Wily Bo- And so many of those early blues performers were singing really raunchy songs; it certainly wasn’t radio fodder. But it was entertainment, and we look back with a lens that tells us how something should have been, or was, and I don’t know who gets the power to determine! But as an artist, I just follow the muse and do what I do. I get placed as a vocalist with the blues, and I have spent a lot of time with the blues, but I am interested in other genres.For example, Jason Isbell has an album coming out, and I am so excited by that. An artist has the right to follow where their muse takes them. If you are playing the blues clubs in some parts of the country, then there is a blues police that can come out and say, “That’s not quite right,” but it is what it is.
We noted that after nearly four decades in the business, Wily Bo remains an independent artist.
Wily Bo- Yes, fiercely independent. I love freedom. I have been offered contracts over the years, but have always declined. There was the problem that it would have tied me down to one specific thing, but having enjoyed the freedom, I like to do what I do. As I get older and have produced other bands, I enjoy that aspect. There is no money in music any more, so it has to be about pride and creativity. To me, that is far more important. Maybe at one time, long ago, it would have been nice to have had more money thrown at me, but I enjoy what I’m doing, and I’m doing fine.
Wily Bo Walker, picture by Christina Jansen
He certainly is! Wily Bo is in the American Blues Hall of Fame for one thing, and has so much respect from fellow artists.
Wily Bo- I’ve worked with so many fantastic artists over the years, so many I have worked with over the decades, that I feel privileged. Not only blues musicians, but jazz musicians, and so forth. For me, that is a brilliant path to have gone down. When I set out, it was all about meeting these guys and working with people who could teach me.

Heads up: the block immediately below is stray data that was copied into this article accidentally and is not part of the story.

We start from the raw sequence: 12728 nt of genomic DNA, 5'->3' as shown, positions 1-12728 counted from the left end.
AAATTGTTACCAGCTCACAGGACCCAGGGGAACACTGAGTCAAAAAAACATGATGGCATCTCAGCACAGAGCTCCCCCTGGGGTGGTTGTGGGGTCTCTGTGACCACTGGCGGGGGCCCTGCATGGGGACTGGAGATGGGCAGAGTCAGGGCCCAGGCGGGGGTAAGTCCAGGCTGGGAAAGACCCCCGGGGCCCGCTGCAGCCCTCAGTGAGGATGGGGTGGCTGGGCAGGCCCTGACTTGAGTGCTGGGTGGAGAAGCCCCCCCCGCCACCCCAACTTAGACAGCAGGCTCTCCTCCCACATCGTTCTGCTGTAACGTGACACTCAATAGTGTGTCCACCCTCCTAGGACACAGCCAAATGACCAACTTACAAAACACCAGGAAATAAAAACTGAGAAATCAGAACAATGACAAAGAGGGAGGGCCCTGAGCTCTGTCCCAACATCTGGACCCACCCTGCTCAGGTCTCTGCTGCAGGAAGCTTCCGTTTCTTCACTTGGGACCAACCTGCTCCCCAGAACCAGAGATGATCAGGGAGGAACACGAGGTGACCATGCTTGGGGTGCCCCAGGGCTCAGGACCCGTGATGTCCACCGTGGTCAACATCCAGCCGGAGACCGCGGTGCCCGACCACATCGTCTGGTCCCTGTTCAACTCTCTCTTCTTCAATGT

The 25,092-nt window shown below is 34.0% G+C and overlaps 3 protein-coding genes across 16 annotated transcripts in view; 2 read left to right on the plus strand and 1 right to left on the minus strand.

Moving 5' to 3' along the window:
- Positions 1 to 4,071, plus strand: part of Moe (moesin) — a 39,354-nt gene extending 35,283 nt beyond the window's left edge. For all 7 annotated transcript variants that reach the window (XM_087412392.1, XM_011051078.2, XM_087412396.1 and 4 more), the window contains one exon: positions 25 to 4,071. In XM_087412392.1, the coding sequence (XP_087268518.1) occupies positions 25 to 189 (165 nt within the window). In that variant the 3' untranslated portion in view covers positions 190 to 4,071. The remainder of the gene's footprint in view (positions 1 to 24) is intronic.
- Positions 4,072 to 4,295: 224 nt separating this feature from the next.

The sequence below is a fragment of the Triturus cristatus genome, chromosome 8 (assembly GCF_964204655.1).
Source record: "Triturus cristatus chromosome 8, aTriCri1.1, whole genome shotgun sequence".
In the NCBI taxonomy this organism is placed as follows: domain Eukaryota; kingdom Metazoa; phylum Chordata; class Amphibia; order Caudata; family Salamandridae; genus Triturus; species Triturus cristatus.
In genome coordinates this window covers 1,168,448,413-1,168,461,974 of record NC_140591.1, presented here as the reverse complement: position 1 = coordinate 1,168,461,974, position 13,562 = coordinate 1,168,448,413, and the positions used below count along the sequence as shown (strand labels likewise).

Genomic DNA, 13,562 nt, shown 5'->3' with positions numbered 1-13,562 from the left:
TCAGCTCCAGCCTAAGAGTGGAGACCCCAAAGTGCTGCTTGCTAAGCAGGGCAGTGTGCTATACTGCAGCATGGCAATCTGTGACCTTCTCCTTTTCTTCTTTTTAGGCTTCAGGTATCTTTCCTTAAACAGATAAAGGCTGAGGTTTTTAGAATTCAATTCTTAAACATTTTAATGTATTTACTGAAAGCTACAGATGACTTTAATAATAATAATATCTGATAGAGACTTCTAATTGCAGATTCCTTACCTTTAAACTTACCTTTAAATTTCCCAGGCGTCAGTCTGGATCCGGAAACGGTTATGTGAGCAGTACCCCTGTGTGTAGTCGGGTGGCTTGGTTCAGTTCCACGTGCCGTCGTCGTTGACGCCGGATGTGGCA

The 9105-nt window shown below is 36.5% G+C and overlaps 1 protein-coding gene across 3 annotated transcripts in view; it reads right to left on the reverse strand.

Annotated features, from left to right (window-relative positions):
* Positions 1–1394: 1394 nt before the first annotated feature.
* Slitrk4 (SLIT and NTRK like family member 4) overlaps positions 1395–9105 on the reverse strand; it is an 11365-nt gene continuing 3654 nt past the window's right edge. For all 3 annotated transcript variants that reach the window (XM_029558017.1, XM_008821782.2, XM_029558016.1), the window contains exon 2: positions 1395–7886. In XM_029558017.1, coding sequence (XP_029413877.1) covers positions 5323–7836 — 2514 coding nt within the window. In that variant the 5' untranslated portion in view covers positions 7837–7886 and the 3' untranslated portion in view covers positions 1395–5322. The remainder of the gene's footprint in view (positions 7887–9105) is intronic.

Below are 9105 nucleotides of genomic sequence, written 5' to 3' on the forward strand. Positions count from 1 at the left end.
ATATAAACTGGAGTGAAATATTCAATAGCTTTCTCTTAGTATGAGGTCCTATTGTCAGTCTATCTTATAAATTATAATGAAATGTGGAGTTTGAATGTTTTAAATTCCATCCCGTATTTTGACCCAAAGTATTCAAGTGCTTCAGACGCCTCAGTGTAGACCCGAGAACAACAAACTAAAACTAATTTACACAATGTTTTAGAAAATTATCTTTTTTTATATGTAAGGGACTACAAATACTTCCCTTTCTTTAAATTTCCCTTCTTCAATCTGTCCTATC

The new album is out soon, the new singles (“Live With Me” and “Montgomery”) were reviewed in the magazine, linked here and we thought to finish the interview by asking what we can expect from the new material and how it fits into the chronology. You can download the latest of these “Montgomery” here.
Wily Bo- It is another aspect of “VoodooVille;” it has ten tracks and ten different stories, all based around this blues motel. One of the first tracks I ever recorded was “Motel Blues” by Loudon Wainwright III, and it has been with me for decades. Also, having stayed in a few sleazy motels myself over the years on the road, I wanted to tell a few stories from this motel. I have taken ten different characters, some of them thinly veiled, that tell the stories of people in this motel. I note the Cecil Hotel in Los Angeles, which became a notorious rendezvous spot for adulterous couples, a drug activity hotspot, and a common ground for prostitutes. These places have a history and an interest for me. It crosses into the film noir and cinematic aspects of my work. I work with Ed Brayshaw, and he is totally in tune with what I am up to. He comes up with some amazing music. There is a sister album we are working on too at the moment; it’s more Americana.
So a great year awaits in 2023/24. We should note the home page for Wily Bo Walker is here where you have the merchandise, recording information etc.
By Benny (the Ball) Benson
Mark C Chambers